Startup spotlight: Smart Sparrow targets next-generation learning
- 10 February, 2012 10:40
Dr Dror Ben-Naim — the founder of Australian e-learning company, Smart Sparrow — grew up knowing that one day he’d start his own company.
Upon finishing secondary school in tech start-up hub Israel, he travelled to Sydney to study physics and computer science at the University of New South Wales (UNSW). On moving here, Ben-Naim was surprised to discover the state of e-learning in the country.
“When I came to Australia and I started doing a degree here in physics and computer science, I was actually quite shocked about [how] it’s still a 17th century style of learning and teaching,” Ben-Naim told Computerworld Australia.
According to Ben-Naim, 80 per cent of Australia’s “iEducation” revolves around Microsoft PowerPoint and PDFs, which together account for 89 per cent of e-learning tools currently available.
“If you look at gaming technologies, it’s by far more advanced," Ben-Naim says. "So how come the technologies available for education aren't enabling teachers to create that type of content?”
While doing a laboratory in optoelectronics — the study and application of electronic devices that generate, detect, and control light — Ben-Naim transferred the lab into an online setting because he thought it’d be “cool”.
The experiment was successful and it caught the eye of the head of School of Physics, who asked Ben-Naim to build a virtual lab for the whole first year laboratory.
The technology used for the virtual labs later became the focus of Ben-Naim’s PhD study. Halfway through the degree he received some grant money in the sum of $350,000 from UNSW. The funding allowed him to construct “a lot” of virtual labs and adaptive e-learning tools, such as an intelligent tutoring system (ITS) and adaptive tutorial.
The technology Ben-Naim and his research team built is essentially “the PowerPoint of ITSes”, a generic tool that enables teachers to create smart content.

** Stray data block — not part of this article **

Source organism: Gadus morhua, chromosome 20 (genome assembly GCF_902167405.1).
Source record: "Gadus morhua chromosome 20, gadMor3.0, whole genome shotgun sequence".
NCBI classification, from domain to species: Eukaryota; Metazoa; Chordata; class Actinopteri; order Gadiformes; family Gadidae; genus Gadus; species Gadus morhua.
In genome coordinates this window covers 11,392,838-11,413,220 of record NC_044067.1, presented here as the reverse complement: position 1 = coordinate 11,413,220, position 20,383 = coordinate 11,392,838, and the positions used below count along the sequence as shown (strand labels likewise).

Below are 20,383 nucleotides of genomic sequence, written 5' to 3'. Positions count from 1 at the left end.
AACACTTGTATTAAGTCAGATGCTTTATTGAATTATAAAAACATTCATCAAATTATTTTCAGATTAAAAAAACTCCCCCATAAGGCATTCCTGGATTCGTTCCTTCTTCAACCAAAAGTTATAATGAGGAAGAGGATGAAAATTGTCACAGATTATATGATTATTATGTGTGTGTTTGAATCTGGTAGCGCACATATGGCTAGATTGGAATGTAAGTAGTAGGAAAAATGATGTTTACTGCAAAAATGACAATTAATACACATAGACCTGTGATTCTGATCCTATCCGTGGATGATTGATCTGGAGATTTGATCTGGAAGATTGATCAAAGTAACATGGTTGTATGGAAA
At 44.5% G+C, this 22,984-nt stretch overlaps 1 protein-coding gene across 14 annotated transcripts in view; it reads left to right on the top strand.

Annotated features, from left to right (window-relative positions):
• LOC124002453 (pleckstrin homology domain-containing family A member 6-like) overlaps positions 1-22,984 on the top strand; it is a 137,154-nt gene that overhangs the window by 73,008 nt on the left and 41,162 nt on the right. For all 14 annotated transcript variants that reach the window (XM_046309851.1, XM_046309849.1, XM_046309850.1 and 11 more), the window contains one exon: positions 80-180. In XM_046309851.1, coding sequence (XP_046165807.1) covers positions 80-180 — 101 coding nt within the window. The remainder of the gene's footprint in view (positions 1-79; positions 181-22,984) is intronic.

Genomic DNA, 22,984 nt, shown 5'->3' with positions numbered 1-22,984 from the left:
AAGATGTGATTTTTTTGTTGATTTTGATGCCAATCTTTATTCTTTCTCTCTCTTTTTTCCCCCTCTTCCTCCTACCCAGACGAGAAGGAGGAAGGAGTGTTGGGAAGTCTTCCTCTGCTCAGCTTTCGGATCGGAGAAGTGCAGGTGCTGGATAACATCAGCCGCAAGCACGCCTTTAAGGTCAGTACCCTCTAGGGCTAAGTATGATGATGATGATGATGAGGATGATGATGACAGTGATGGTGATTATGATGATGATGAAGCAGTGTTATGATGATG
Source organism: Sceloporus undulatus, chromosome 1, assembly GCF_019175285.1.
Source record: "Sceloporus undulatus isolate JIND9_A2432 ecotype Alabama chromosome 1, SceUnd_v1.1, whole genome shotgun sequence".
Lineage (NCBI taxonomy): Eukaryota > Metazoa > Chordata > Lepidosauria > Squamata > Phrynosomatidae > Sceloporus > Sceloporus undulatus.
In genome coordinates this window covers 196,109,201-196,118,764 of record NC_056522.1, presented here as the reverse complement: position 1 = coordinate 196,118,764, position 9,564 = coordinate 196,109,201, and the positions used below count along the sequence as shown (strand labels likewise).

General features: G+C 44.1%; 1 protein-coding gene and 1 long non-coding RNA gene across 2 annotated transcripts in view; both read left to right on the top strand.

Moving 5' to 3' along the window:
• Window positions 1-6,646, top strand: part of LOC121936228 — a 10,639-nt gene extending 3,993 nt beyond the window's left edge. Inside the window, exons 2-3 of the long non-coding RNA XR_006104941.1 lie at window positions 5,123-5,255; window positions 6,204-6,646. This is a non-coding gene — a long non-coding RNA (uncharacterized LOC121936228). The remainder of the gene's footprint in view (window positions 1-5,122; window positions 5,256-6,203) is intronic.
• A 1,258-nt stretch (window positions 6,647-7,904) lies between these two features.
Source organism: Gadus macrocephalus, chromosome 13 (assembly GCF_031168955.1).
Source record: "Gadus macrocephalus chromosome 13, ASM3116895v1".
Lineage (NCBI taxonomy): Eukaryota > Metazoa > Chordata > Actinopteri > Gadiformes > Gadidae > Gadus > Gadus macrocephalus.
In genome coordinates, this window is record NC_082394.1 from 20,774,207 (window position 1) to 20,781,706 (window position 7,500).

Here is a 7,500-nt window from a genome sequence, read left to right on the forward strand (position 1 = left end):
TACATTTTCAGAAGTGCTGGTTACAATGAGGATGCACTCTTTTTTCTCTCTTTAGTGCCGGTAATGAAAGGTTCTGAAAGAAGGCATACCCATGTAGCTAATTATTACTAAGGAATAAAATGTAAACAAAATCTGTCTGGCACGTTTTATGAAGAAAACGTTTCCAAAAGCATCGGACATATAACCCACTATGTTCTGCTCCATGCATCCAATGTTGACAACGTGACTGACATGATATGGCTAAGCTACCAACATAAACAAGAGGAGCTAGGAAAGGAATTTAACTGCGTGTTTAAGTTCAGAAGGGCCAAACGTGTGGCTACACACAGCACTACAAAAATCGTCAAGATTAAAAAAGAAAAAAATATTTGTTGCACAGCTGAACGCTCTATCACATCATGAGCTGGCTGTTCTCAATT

For example, the virtual labs are “intelligent”, which means that if a student gets an answer wrong in an exam, teachers will be able to see what they’ve done wrong and how to help them.
Then there are the adaptive e-learning tools, which grade student presentations and can assess what students know or don’t know then adapt the educational content to them in real time. This includes the adaptive tutorials, which Ben-Naim explains are basically interactive worksheets.
“Imagine a worksheet that you take home and do your homework on,” he said. “Now imagine that the worksheet becomes intelligent and gives the students feedback on what they do as they do it.
“We can now know what they got wrong and why and then be able to continually adapt the content.”
In the following years, the technology was incorporated into the teaching programs of more than 60 academics and used by up to 20,000 students each year. It now boasts of hundreds of adaptive modules in subjects such as pathology, music and business.
As the technology took off, Ben-Naim and his research team decided to commercialise it as they “grew too big” for the university as a research group. This move marked the birth of Smart Sparrow in 2010.
Smart Sparrow has since secured funding from venture capital firms OneVentures and Uniseed, and staff numbers have risen from three to 10 within two months and expected to double in the next few months.
However, it hasn’t been all smooth sailing for the start-up. Ben-Naim said he and his team faced a number of challenges during the development of the adaptive e-learning tools, as the technology involved was very advanced.
There was also the issue of “growing pains”, with UNSW being unable to sustain Smart Sparrow as a research group as it became more successful.
Smart Sparrow is also looking into expanding overseas markets, such as the US, and potentially establishing a research and development centre in Israel; however, Ben-Naim maintains that Smart Sparrow is currently “really focused” on the lucrative Australian education market.
“I think Australia is a good place to do education technology because Australia’s third highest export is higher education and that means that there’s actually an intrinsic investment in the market here in education,” he said.
But Ben-Naim admitted there were also some downsides to being based in Australia, including the relatively small Australian start-up market in comparison to Silicon Valley in the US, time differences that can make it harder to organise meetings with clients in other countries, and the high cost of living in Australia.
“Because the cost of living in Australia is high, that means the salaries are really high,” he said.
“And it means that you get a few million dollars from your investors and the amount of engineering that you can buy is different to other places in the world.”
The start-up is now building on the adaptive e-learning technology with the creation of a multi-dimensional platform, dubbed ‘Bronte’. (All three of its previous systems have been named after Australian beaches, including Bondi, Manly and the current version, Coogee.)
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